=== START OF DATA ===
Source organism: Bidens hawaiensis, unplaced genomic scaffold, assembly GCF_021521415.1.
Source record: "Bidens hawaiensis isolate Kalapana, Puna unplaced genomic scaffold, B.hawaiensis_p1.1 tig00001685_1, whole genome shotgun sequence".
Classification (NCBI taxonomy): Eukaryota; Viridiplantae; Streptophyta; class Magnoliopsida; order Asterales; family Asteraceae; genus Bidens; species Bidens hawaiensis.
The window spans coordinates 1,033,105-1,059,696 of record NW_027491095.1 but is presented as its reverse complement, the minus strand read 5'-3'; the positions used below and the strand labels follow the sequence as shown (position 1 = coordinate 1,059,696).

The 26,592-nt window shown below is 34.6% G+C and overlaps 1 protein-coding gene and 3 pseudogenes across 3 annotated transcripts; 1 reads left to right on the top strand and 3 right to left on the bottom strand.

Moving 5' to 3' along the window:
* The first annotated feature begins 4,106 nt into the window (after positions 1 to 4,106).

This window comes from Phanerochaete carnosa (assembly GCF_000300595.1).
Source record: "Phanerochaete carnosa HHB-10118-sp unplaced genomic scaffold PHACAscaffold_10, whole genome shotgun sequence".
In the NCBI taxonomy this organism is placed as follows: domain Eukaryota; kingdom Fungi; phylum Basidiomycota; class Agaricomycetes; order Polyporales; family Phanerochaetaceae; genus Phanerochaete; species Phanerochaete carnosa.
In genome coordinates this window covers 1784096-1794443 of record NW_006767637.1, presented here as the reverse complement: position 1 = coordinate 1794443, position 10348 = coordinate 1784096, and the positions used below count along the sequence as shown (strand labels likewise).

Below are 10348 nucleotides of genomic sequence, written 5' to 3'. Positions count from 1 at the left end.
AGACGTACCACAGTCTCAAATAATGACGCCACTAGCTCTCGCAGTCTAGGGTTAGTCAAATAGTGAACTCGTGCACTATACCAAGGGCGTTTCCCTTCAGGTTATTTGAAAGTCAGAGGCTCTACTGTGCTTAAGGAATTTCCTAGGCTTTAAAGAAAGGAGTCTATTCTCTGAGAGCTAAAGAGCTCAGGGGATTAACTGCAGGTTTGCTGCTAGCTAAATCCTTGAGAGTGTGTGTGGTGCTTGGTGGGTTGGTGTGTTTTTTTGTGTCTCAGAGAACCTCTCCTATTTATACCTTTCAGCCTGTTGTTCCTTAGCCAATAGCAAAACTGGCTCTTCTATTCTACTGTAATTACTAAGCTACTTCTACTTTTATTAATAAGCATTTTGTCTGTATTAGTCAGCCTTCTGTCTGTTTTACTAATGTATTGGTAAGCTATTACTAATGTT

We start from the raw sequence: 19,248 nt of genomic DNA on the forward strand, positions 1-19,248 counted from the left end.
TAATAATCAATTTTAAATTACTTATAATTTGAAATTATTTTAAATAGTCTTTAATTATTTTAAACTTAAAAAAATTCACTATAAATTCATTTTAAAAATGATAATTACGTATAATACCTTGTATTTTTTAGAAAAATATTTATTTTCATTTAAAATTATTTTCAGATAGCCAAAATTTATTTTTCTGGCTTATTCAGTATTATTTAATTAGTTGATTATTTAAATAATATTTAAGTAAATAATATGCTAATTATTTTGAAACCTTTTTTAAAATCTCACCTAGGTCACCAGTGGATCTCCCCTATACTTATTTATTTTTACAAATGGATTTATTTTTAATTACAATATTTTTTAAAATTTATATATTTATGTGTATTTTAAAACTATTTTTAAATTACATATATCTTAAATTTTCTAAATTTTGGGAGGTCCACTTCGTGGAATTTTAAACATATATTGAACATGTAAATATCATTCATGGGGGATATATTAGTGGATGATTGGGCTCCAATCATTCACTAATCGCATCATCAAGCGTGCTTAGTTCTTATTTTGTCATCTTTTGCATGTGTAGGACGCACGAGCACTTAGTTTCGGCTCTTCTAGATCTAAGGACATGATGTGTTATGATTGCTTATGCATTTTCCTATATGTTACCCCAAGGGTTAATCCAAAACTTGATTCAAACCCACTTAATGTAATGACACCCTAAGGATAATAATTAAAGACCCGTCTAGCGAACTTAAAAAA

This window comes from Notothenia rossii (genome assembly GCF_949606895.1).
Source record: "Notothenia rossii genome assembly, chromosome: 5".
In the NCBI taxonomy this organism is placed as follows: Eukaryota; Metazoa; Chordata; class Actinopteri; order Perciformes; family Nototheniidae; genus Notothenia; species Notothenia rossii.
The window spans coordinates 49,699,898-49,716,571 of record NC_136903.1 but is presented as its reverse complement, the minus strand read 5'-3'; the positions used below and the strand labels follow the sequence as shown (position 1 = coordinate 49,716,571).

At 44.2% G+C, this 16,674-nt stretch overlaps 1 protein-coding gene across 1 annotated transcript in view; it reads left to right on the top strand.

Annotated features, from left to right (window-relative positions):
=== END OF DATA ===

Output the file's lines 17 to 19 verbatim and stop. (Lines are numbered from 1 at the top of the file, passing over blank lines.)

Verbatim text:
Source record: "Notothenia rossii genome assembly, chromosome: 5".
In the NCBI taxonomy this organism is placed as follows: Eukaryota; Metazoa; Chordata; class Actinopteri; order Perciformes; family Nototheniidae; genus Notothenia; species Notothenia rossii.
The window spans coordinates 49,699,898-49,716,571 of record NC_136903.1 but is presented as its reverse complement, the minus strand read 5'-3'; the positions used below and the strand labels follow the sequence as shown (position 1 = coordinate 49,716,571).